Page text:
Caucuses to select candidates need to end

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Martin Blank
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Caucuses to select candidates need to end

Post by Martin Blank » Tue Feb 04, 2020 3:33 am

Tonight, Iowa starts the official process of winnowing Democratic candidates not by election, but by caucus. A caucus is where people gather for hours on end, horse trading to figure out how much support there is for various candidates. Caucus-goers standing by candidates with 15% or less support at the end of a round are free to move to another candidate. Everyone knows who you support, and there's nothing wrong with cajoling someone into joining your group. In fact, it's a time-honored tradition. Also a time-honored tradition is setting up some perk for voters: Elizabeth Warren is reportedly providing child care for voters who have kids so they don't have to find sitters. That would be illegal for a state-run election, but it's perfectly legal for caucuses.

Excluded from this process are people who:
  • Have to travel today
  • Have to work this evening to make ends meet
  • Are infirm or bedridden
  • Take care of those who are
There are numerous demographic problems with Iowa going first, but I think those pale in comparison to the horribly one-sided process that is the caucus. Democrats aren't the only party that uses them. In all, Iowa, Kansas, Maine, Nevada, North Dakota, and Wyoming use them. (American Samoa, Guam, and the US Virgin Islands also use them to send delegates, but they don't vote in the presidential election itself.)

Fortunately, there's some momentum away from it. Until the major overhaul of candidate selection processes for both major parties in the 1970s, caucuses were the norm. Washington Democrats will do away with them with the 2020 elections (Republicans switched to a primary election previously). Colorado, Idaho, Kentucky, Minnesota, Nebraska, and Utah switched. Alaska and Hawaii are using party-run primaries, which is an improvement but not ideal. But that leaves six states running caucuses still, including one that has helped set the tone for presidential elections for decades (and which has selected the final nominee only 10 times in 18 competitive caucuses since 1972, getting spectacularly different results in 1992 when Tom Harkin pulled in 76% support and Bill Clinton got a tiny 3%).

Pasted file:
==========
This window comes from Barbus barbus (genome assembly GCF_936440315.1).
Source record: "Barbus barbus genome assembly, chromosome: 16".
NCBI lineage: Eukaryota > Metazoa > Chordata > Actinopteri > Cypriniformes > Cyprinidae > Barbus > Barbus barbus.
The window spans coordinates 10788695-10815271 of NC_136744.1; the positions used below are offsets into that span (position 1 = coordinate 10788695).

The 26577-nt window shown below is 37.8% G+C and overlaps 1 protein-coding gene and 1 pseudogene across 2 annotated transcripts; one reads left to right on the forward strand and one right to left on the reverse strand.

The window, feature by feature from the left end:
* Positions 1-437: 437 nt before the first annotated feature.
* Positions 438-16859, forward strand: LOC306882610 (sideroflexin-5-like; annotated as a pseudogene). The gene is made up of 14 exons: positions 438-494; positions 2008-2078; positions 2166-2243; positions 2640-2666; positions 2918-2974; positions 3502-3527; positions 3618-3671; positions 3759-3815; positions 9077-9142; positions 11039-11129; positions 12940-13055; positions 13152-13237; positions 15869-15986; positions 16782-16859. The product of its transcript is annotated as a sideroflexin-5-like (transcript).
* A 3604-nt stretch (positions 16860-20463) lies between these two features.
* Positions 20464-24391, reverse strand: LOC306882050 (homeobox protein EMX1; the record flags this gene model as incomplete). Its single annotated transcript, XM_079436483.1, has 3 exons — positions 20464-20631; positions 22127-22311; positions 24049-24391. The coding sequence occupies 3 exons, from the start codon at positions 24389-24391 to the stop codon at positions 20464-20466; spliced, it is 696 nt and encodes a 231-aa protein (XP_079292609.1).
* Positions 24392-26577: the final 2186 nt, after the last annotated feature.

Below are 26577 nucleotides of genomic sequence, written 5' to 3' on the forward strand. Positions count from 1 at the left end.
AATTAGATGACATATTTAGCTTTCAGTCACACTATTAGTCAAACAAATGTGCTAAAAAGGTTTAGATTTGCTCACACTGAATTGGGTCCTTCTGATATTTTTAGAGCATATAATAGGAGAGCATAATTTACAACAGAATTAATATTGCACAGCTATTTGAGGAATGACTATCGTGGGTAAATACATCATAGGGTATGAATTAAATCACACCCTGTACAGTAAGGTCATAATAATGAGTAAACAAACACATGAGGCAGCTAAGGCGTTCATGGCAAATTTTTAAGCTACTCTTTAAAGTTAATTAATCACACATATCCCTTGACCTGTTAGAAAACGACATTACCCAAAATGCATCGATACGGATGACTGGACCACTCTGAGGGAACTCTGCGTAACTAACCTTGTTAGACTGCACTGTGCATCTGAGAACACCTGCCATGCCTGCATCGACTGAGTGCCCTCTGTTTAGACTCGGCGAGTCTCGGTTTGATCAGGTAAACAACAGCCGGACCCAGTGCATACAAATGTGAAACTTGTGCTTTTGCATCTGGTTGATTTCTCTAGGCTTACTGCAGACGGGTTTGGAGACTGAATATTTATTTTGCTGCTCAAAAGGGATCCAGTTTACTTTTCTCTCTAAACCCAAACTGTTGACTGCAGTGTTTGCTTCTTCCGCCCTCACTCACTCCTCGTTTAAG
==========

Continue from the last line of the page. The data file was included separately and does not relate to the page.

Parties have a First Amendment right, according to the Supreme Court, to select their candidates how they want. The parties can legally hold caucuses and get the most rabid and--let's be honest--well-off supporters to come pick their favorite and try to drag supporters of other candidates to their preferred person. It's not democratic, it's elitist, and it should end.
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Deacon
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Re: Caucuses to select candidates need to end

Post by Deacon » Tue Feb 04, 2020 5:19 pm

Martin Blank wrote:
Tue Feb 04, 2020 3:33 am
It's not democratic, it's elitist, and it should end.
I agree. There are also inherent problems with the way states like Iowa push their primaries to the front of the calendar. The oddball results can often have lasting and dramatically outsized results on the race for the nomination. The primaries are already inherently problematic in that they generally bring out exclusively registered party members (understandably) and even then mostly the fringiest looneys. That’s partly by design and partly self-inflicted (with voters being self-selected).

The whole thing is kind of a mess, even without the snafu that’s got the results all fubar in Iowa right now.

Looks like The NY Times has an article examining whether Iowa can continue to defend its strange demographically skewed position in the primaries.

https://www.nytimes.com/2020/02/04/us/p ... delay.html

“For that privilege, Iowa has found itself — more this year than ever — in the position of defending its perch. Why should a state so disproportionately white take such a leading role, especially for a Democratic Party that prides itself on its diversity? Why is a hodgepodge of gatherings in school gymnasiums the pinnacle of American democracy?

On Monday evening, as the byzantine system left results unreported well after state Democrats had predicted being able to lend some clarity, Iowa’s precarious standing appeared to take another hit.“
The follies which a man regrets the most in his life are those which he didn't commit when he had the opportunity. - Helen Rowland, A Guide to Men, 1922

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